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Analysis of Gender-Specific Aspects of the Morphology of the Distal Femur

6 pagesPublished: June 13, 2017


In total knee arthroplasty (TKA) the implant design is one key factor for a proper functional restoration of the diseased knee. Therefore, detailed knowledge on the shape (morphology) is essential to guide the design process. In literature, the morphology has been extensively studied revealing differences, e.g. between ethnicity and gender. However, it is still unclear in which way gender-specific morphological differences are sexual dimorphism or explained by differences in size.
The aim of this study was to investigate the morphology of the distal femur under gender-specific aspects for a large group of patients. Statistical analysis was used to reveal significant differences and subsequent correlation analysis to normalize the morphology.
A dataset of n=363 segmented distal femoral bone surface reconstructions (229 female, 134 male) were randomly collected from a database of patients which underwent TKA. In total, 34 morphological features (distances, angles), quantifying the distal femoral geometry, were determined full automatically. Subsequently, graphs and descriptive statistics were used to check normality and gender-specific differences were analyzed by calculating the 95% confidence intervals for women and men separately. Finally, significant differences were normalized by dividing each feature by appropriate distance measurements and confidence intervals were recalculated.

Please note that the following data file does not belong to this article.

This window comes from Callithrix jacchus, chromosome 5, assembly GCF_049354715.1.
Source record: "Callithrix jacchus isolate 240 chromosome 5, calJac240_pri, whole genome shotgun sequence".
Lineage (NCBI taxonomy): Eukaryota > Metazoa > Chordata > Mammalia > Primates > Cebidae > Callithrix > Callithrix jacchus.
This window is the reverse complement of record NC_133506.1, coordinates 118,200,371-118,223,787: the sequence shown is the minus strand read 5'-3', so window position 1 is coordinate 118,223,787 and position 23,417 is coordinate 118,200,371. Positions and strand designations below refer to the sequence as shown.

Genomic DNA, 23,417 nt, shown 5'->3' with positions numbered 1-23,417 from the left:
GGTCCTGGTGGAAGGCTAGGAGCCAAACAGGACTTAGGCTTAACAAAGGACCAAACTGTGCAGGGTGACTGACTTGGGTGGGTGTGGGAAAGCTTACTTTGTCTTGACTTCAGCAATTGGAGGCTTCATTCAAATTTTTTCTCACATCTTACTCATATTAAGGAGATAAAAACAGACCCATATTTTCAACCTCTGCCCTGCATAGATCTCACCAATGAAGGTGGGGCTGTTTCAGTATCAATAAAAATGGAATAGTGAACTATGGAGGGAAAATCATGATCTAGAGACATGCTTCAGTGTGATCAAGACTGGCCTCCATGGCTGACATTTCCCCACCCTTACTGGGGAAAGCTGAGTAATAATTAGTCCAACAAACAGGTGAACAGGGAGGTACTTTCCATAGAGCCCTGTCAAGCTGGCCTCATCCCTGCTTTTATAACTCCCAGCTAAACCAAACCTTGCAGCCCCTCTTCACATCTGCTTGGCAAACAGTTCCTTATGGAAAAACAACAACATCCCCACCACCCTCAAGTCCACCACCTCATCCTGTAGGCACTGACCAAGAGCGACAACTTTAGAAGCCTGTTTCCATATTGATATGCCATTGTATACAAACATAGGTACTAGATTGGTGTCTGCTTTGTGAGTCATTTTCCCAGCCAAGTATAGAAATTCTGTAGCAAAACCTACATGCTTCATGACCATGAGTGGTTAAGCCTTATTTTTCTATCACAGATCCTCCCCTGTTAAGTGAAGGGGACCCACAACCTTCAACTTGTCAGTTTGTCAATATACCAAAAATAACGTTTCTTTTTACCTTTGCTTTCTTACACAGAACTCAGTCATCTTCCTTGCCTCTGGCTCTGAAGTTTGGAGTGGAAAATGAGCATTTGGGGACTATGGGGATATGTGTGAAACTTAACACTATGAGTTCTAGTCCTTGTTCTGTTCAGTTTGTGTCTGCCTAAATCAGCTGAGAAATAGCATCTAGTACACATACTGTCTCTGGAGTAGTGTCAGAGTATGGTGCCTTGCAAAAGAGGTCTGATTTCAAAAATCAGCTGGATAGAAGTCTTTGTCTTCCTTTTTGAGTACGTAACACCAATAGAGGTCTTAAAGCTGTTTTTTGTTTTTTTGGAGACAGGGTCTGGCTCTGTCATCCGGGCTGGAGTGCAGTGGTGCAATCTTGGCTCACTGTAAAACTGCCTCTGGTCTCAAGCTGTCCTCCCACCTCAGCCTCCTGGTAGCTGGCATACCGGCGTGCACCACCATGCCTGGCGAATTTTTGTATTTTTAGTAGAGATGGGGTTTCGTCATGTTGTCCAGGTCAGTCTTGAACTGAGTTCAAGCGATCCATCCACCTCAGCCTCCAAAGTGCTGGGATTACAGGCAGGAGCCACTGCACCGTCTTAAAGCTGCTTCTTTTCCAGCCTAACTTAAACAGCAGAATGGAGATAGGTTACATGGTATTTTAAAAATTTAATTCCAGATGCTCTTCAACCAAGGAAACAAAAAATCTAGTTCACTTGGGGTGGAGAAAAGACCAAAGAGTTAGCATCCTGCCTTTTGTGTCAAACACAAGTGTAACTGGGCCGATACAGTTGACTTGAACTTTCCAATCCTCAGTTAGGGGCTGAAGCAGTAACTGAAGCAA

Looking at the confidence 95% intervals, 6 of 34 features did not show any significant differences between genders. Remarkably, this primarily involves angular (relative) features whereas distance (absolute) measurements were mostly gender dependent. Then, we normalized all distance measurements and radii according to their direction of measurement: Features defined in medial/lateral (ML) direction were divided by the overall ML width and those following the anterior/posterior direction were normalized based on the overall AP length. The results demonstrated that gender- specific differences mostly disappear by using an adequate normalization term.
In conclusion, implant sizes (femoral components) should not be linearly scaled according to one dimension. Instead, ML and AP directions should be regarded separately (non-isotropic scaling). Taking this into consideration, gender-specific differences might be neglected.

Keyphrases: knee, Total knee arthroplasty, Implant Design, statistical analysis, morphology, Patient Specific Implants, gender

In: Klaus Radermacher and Ferdinando Rodriguez Y Baena (editors). CAOS 2017. 17th Annual Meeting of the International Society for Computer Assisted Orthopaedic Surgery, vol 1, pages 238--243

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